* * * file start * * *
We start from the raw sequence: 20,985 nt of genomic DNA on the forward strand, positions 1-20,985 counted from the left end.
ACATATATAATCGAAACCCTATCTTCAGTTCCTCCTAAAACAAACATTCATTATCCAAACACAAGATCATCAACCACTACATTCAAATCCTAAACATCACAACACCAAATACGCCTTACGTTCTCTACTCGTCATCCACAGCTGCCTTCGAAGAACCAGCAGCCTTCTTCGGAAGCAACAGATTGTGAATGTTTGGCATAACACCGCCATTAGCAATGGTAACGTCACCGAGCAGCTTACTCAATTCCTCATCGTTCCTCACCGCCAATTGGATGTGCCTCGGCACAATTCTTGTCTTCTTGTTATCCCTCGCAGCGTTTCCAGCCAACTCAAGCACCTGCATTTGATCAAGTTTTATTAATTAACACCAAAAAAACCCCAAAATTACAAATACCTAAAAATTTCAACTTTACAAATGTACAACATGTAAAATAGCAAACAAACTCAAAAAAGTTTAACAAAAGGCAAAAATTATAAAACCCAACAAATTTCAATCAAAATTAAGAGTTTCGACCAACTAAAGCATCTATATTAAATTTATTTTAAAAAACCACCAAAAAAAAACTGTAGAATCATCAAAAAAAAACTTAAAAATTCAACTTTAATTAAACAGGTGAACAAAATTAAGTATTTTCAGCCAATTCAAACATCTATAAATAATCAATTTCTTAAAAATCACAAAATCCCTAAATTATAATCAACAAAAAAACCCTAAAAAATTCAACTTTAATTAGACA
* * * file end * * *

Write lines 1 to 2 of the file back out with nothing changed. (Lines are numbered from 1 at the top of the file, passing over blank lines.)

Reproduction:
We start from the raw sequence: 20,985 nt of genomic DNA on the forward strand, positions 1-20,985 counted from the left end.
ACATATATAATCGAAACCCTATCTTCAGTTCCTCCTAAAACAAACATTCATTATCCAAACACAAGATCATCAACCACTACATTCAAATCCTAAACATCACAACACCAAATACGCCTTACGTTCTCTACTCGTCATCCACAGCTGCCTTCGAAGAACCAGCAGCCTTCTTCGGAAGCAACAGATTGTGAATGTTTGGCATAACACCGCCATTAGCAATGGTAACGTCACCGAGCAGCTTACTCAATTCCTCATCGTTCCTCACCGCCAATTGGATGTGCCTCGGCACAATTCTTGTCTTCTTGTTATCCCTCGCAGCGTTTCCAGCCAACTCAAGCACCTGCATTTGATCAAGTTTTATTAATTAACACCAAAAAAACCCCAAAATTACAAATACCTAAAAATTTCAACTTTACAAATGTACAACATGTAAAATAGCAAACAAACTCAAAAAAGTTTAACAAAAGGCAAAAATTATAAAACCCAACAAATTTCAATCAAAATTAAGAGTTTCGACCAACTAAAGCATCTATATTAAATTTATTTTAAAAAACCACCAAAAAAAAACTGTAGAATCATCAAAAAAAAACTTAAAAATTCAACTTTAATTAAACAGGTGAACAAAATTAAGTATTTTCAGCCAATTCAAACATCTATAAATAATCAATTTCTTAAAAATCACAAAATCCCTAAATTATAATCAACAAAAAAACCCTAAAAAATTCAACTTTAATTAGACA